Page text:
Krahenbuhl has flatly rejected the allegations made in the report and said another report by an external group of experts “has just shown satisfactory (and at time very satisfactory) results of UNRWA’s management and impact — which is particularly important for us during these times of intense political and financial pressure on the agency.”

He continued by saying that “the United Nations Board of Auditors recognised the quality of the management and leadership of UNRWA” and that UNRWA’s

Advisory Commission, which includes host countries and chief donors, have confirmed these positive assessments.”

In an anonymous e-mail to Al-Jazeera, a senior UNRWA staff member wrote that UNRWA suffers from “a lot of cases of false accusations” and claims the report has been compiled by an opponent of the agency.  “There is a clear intention to shut down the agency and ruin its reputation…  before the mandate renewal expected in November of this year.”  Shahwan was found to be the author of the unauthorised e-mail and, according to Krahenbuhl, was “separated” for sending it.

It must be pointed out that while fiercely defending UNRWA, Krahenbuhl has been sharply critical of its opponents. After the Trump regime cut all ties with the agency, he stated, “One cannot simply wish away five million people.”

He lashed out over the US action by saying he has never been given “a consolidated position on the reasons for it.  This has led me to believe that this decision was made for political reasons as part of the tensions between the US and Palestinian Authority.”  These tensions have been generated by the Trump regime’s subservience to Israel.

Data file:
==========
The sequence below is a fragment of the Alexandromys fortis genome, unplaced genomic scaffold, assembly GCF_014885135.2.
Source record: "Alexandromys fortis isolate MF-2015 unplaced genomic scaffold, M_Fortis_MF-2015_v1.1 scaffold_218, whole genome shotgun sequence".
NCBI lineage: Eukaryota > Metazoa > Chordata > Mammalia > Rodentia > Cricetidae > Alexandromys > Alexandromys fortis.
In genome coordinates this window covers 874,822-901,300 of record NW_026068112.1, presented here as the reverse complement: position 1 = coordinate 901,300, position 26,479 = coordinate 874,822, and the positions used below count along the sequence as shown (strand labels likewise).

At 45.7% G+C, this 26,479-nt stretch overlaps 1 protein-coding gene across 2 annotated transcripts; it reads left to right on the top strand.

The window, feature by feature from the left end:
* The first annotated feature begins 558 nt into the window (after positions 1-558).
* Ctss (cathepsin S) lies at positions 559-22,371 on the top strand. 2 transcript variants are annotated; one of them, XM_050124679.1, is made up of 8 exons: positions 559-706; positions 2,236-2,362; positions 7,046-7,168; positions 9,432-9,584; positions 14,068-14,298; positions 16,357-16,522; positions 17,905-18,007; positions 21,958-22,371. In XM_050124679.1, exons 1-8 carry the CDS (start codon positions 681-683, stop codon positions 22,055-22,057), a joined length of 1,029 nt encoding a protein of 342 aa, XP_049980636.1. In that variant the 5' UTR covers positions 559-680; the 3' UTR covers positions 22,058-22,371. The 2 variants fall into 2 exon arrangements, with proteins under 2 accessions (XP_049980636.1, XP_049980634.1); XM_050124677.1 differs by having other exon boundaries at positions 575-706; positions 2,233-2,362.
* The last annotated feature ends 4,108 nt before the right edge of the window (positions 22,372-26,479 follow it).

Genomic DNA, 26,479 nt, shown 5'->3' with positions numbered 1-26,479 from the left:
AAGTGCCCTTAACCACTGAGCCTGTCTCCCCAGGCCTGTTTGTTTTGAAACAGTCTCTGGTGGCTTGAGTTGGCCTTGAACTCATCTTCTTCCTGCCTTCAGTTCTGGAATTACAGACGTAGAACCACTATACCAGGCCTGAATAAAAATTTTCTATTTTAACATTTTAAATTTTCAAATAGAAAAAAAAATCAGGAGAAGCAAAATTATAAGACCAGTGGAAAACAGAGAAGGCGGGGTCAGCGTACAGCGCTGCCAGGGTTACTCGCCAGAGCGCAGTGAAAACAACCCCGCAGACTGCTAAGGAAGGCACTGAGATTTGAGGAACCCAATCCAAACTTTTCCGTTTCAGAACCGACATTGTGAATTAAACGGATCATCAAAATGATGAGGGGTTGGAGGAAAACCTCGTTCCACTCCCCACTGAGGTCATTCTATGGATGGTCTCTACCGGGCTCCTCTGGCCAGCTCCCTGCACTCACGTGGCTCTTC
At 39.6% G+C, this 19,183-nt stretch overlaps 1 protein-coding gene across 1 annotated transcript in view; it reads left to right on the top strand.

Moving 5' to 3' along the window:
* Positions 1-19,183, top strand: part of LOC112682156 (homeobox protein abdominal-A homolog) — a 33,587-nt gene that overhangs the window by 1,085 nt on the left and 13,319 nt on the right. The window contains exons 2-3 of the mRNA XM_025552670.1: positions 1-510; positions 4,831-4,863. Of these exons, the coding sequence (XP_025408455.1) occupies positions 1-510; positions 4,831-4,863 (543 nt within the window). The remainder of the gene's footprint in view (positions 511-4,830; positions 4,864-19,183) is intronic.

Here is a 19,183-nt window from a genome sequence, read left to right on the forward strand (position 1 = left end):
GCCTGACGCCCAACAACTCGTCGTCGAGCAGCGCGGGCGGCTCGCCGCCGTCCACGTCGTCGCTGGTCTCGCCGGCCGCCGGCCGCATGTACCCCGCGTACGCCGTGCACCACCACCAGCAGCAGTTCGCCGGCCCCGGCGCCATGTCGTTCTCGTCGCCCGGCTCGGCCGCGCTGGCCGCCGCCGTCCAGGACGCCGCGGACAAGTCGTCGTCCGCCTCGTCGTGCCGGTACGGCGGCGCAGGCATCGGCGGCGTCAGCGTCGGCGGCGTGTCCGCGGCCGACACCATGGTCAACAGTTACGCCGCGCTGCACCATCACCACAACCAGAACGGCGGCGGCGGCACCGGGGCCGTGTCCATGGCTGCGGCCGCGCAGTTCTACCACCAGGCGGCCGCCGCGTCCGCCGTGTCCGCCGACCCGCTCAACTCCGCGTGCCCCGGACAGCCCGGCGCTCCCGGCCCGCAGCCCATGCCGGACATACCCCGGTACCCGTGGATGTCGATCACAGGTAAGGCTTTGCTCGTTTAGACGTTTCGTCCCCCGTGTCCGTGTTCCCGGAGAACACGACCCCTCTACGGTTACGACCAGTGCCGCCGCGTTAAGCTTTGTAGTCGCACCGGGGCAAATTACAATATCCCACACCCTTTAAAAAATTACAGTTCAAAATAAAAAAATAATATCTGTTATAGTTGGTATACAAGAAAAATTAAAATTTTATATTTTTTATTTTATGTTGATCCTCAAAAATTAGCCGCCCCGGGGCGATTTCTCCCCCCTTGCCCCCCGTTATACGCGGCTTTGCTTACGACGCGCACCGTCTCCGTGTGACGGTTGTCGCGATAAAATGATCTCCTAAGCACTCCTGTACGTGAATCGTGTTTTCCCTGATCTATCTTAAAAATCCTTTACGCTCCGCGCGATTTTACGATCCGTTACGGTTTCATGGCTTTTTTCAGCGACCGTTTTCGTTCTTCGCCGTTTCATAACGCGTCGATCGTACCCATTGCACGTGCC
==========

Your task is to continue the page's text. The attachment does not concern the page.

Whether or not allegations concerning his behaviour are proven correct, Shahwan was right about UNRWA being constantly under pressure and that UNRWA’S enemies have gone over to frontal attack since Donald Trump took office and fully adopted Israel’s agenda. The aim, of course, is put an end to UNRWA and erase the Palestinians as a people. Their very existence undermines the legitimacy of Israel which is a colonial enterprise created by Western powers just as this region, Africa, and Asia were shedding colonial masters.

Despite the allegations, UN Secretary General Antonio Guterres has called UNRWA’s work “essential to Palestinian refugees” and called on donors to continue backing the agency’s “crucial work.”

When Gulf Today visited UNRWA headquarters and field operation in Jordan last October, staff at several levels praised Krahenbuhl for his all-out effort to raise the $300 million the Trump regime cut from the 2018 budget. He succeeded by appealing to traditional donors to increase their contributions and securing new contributors, notably in Asia. At that time the investigation of malpractices had already begun as preliminary findings had been delivered to Guterres.  Whatever is the final result of the inquiry, UNRWA must continue its work. The UAE has demonstrated its support for UNRWA over the past two years by donating a total of $100 million to sustain its work.

Palestinian refugees living in the Israeli-occupied West Bank and Gaza, Lebanon, Jordan and Syria would be thrust into total destitution if UNRWA is destroyed and countries where they live could not shoulder the burden of providing for the refugees. Ever since Israel uprooted Palestinian natives of the land it conquered, it has refused to accept responsibility for their welfare.  

UNRWA and the international community enabled Israel to get away with this. Ironically, if UNRWA disappears, Israel would have to provide food, shelter, education, health care, and welfare services to Palestinian refugees living under its occupation.